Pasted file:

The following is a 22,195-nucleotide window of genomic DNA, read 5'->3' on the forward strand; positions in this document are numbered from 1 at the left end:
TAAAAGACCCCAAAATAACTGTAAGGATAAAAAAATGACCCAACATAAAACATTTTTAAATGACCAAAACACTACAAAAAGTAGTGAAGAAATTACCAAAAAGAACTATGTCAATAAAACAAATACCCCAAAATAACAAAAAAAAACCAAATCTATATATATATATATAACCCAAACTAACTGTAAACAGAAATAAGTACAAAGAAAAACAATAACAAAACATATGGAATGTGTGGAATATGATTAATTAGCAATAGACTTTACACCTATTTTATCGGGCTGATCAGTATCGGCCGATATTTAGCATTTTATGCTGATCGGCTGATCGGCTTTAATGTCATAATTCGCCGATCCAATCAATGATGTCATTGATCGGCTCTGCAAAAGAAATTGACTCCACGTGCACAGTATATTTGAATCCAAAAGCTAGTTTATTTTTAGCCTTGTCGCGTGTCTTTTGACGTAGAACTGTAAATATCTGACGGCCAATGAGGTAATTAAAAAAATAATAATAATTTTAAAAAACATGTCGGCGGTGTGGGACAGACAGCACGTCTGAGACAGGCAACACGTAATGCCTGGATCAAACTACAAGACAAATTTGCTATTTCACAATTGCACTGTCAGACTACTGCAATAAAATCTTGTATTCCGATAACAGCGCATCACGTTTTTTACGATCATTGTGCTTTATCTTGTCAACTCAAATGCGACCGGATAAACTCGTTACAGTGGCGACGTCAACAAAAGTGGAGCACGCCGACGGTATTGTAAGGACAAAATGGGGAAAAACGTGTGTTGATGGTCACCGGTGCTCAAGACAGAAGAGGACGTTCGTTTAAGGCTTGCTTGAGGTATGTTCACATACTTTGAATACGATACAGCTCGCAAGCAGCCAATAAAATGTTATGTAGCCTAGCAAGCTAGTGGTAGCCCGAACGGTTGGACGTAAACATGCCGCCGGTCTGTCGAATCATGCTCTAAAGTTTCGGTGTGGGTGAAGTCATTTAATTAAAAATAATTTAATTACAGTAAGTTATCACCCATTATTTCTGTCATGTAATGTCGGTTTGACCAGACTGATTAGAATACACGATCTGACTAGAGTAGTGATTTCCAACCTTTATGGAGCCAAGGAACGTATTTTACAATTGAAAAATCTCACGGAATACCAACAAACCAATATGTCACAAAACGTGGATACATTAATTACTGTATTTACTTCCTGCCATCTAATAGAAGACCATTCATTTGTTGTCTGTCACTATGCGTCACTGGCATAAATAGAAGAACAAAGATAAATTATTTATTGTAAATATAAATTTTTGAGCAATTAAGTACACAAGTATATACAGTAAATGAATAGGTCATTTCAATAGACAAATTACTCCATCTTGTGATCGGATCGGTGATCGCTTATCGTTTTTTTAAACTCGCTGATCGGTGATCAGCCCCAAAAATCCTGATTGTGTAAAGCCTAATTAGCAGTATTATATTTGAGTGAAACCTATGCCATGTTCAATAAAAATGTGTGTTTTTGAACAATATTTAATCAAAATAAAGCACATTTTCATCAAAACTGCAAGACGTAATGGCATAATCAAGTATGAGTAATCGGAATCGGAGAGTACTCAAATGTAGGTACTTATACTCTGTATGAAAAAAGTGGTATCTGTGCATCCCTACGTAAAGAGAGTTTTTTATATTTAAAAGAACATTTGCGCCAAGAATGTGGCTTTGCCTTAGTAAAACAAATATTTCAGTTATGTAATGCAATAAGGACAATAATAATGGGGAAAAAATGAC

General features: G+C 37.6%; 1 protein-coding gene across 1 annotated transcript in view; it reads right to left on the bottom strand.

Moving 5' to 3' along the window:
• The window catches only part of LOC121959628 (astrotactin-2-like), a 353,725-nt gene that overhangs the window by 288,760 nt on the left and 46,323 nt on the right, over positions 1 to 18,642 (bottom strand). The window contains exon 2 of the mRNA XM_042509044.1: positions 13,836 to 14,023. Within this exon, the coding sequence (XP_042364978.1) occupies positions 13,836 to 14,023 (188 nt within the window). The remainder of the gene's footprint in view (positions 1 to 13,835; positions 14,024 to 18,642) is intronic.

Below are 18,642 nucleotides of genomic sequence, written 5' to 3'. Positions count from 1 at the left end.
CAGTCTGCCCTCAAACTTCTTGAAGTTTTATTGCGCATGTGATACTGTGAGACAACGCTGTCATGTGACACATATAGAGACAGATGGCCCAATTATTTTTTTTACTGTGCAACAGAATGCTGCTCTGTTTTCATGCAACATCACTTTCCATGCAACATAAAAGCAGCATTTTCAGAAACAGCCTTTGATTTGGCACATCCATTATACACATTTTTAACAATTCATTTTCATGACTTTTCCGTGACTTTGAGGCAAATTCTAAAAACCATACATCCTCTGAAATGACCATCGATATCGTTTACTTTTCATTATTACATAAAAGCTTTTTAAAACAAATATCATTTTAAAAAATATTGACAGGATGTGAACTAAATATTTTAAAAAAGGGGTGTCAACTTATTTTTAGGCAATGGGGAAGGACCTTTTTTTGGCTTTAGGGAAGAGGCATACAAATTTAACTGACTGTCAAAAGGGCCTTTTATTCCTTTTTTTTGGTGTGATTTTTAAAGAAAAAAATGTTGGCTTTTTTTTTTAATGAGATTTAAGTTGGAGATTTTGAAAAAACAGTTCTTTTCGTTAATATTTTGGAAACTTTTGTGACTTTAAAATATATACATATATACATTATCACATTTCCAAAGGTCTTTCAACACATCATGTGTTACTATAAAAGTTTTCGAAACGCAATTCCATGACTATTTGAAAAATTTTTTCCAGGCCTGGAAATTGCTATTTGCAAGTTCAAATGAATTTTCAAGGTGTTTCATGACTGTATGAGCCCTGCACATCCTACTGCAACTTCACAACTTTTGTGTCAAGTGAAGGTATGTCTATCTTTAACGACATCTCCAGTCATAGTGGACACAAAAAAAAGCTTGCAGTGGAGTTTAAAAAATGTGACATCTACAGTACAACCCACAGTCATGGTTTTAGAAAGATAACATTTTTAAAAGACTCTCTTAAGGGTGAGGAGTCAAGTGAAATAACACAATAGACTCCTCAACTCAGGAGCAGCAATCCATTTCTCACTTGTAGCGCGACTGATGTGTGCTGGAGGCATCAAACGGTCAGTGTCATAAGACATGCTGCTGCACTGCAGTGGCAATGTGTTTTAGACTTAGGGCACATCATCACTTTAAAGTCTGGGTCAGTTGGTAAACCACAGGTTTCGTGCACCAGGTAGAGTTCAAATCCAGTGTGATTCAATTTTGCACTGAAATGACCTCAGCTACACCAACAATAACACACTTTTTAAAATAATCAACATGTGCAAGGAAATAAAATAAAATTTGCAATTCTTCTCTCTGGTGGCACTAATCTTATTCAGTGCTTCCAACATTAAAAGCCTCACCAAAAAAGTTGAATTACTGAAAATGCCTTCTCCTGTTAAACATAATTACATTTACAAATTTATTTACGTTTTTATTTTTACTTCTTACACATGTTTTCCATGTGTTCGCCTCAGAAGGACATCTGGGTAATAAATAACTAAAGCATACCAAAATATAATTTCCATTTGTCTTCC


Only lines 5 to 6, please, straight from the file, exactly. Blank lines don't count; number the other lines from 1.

• The window catches only part of LOC121959628 (astrotactin-2-like), a 353,725-nt gene that overhangs the window by 288,760 nt on the left and 46,323 nt on the right, over positions 1 to 18,642 (bottom strand). The window contains exon 2 of the mRNA XM_042509044.1: positions 13,836 to 14,023. Within this exon, the coding sequence (XP_042364978.1) occupies positions 13,836 to 14,023 (188 nt within the window). The remainder of the gene's footprint in view (positions 1 to 13,835; positions 14,024 to 18,642) is intronic.

Below are 18,642 nucleotides of genomic sequence, written 5' to 3'. Positions count from 1 at the left end.